This batch of trailers all very amusingly advertised the 2007 videogame, The Simpsons Game, with the Medal of Homer trailer even picking up a Golden Trailer award for Best Video Game Trailer. All were (and, at time of writing, still are) accessible at the website for the game, with individual pages for each mock game.
As promos for a tie-in game that seemed inspired largely by an attempt to create more buzz around a spinoff movie of an original television show, these clips would likely be excused by many as mindless additions to a hype and promotions system that has long since gone feral. Yet, at this seemingly distant outpost of The Simpsons, active textuality is being produced. We have The Simpsons’ signature animation style, voice talent, and style, but most importantly we have its signature brand of smart, savvy media parody. Each of these clips, in other words, offers as much Simpsons as an equal segment of the television show. They create an image of the game (as suitably Simpsonesque, as meta and playful in approach, as several games in one) while also authoring The Simpsons text at the paratextual, overflowed outskirts.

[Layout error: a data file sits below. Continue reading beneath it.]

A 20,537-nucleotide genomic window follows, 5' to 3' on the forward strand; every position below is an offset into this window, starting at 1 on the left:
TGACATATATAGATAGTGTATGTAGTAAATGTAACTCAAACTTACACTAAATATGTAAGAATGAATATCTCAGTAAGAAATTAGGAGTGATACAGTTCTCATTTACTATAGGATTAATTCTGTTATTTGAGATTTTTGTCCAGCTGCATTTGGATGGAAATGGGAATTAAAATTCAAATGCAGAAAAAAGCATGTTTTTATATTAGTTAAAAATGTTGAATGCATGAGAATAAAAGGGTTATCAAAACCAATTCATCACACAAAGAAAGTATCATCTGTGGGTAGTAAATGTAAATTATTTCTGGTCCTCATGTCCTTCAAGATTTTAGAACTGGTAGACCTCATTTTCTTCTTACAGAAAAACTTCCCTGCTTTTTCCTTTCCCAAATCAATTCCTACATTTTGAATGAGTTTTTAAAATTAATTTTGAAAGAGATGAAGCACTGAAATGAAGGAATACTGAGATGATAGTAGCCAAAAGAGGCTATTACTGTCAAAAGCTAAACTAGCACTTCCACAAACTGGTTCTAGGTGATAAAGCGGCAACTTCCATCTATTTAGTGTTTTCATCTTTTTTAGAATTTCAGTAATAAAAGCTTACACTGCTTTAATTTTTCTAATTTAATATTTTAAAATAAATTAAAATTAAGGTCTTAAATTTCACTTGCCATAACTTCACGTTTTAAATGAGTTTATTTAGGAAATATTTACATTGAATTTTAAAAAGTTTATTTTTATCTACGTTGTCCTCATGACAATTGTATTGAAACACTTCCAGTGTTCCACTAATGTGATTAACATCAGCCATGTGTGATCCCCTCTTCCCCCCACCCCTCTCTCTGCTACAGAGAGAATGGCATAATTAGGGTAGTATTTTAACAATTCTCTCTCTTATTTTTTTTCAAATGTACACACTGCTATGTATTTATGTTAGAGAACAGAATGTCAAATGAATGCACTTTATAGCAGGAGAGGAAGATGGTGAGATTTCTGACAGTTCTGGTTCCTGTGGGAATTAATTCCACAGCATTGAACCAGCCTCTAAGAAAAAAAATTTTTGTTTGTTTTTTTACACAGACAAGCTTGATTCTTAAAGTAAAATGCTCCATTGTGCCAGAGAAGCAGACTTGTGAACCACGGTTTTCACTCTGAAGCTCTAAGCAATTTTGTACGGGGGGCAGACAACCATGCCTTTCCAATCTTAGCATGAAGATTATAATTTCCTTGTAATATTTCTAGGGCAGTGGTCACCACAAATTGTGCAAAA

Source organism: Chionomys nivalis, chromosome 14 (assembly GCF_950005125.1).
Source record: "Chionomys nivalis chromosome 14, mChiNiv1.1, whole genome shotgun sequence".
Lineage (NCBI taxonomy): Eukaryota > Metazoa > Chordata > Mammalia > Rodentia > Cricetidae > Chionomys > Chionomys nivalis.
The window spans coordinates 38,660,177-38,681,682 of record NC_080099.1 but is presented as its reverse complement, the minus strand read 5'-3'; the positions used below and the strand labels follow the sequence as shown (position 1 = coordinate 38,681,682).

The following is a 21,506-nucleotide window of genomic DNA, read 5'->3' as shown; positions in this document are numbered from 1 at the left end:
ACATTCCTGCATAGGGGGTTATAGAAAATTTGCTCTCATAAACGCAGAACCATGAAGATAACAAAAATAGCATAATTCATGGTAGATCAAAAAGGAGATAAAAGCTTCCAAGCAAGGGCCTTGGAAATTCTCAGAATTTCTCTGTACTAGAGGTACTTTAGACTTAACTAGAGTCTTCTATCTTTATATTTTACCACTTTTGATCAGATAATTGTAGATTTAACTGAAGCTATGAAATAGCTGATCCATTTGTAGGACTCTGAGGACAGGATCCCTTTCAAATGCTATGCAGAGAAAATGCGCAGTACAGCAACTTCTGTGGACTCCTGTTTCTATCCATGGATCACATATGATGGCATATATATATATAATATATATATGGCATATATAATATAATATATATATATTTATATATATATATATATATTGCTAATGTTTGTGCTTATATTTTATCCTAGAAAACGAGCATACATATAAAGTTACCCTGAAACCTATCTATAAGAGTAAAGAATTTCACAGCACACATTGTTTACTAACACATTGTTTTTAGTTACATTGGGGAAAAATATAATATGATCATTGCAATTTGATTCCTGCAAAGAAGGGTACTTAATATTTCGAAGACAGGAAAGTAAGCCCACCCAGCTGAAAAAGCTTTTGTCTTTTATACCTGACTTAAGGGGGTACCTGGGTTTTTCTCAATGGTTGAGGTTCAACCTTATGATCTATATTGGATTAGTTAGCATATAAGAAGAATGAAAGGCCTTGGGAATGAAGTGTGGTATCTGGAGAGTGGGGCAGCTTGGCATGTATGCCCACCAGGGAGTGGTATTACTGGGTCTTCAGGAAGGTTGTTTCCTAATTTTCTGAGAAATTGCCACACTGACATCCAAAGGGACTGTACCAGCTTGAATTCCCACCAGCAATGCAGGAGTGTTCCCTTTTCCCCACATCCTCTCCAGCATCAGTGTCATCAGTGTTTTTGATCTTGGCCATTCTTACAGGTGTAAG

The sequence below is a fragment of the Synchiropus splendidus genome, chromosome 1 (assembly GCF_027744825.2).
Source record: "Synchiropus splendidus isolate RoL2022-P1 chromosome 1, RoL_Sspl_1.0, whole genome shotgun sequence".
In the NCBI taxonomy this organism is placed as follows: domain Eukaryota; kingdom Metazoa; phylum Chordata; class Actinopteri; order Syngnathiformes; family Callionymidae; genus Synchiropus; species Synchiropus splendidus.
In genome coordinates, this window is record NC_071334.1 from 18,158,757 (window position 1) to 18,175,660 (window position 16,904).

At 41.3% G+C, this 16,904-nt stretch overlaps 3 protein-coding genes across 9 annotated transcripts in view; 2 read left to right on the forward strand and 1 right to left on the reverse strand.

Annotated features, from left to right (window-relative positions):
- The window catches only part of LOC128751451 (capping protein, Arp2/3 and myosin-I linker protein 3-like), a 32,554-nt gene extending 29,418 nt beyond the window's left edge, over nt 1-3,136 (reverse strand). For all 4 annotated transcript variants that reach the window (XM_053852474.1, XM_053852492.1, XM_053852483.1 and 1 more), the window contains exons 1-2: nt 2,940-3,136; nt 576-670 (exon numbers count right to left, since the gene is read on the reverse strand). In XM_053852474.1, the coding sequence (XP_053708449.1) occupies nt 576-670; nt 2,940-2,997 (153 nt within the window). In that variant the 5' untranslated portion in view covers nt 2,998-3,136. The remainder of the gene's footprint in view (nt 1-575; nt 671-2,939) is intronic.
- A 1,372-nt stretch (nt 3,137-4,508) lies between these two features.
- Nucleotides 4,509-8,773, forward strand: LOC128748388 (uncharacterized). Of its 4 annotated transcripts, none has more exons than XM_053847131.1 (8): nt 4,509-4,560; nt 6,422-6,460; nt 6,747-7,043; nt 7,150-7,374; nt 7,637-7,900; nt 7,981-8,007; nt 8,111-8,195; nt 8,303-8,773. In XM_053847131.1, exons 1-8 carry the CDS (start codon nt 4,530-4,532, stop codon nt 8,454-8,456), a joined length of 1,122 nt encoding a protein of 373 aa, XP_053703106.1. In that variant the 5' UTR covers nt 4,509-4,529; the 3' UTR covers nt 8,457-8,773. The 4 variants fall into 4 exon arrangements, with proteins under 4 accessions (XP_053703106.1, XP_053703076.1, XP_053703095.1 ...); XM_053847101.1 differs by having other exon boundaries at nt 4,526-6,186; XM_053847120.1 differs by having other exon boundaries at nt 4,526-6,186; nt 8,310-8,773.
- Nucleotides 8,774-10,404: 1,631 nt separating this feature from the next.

Presentation of such instances of overflow can often appear interesting and cute, yet peripheral, or even rather arcane. Yet with an entity the size and fame of The Simpsons, I pose that a great deal of the public understanding of the text is created at such paratextual outposts. After all, we all know The Simpsons as much if not more through its merchandise, advertising, promos, tie-ins, and substantial paratextual imprint as through the show itself. At this point in the show’s life, even many of its self-declared fans know it and enjoy it more through such sites than through the show. And thus, while “overflow” as phrase can suggest excess and more than is needed or wanted, often overflow is anything but extraneous.
I ask, then, how much of any well-known franchise or text is read and understood in part or in whole through its various forms of overflow?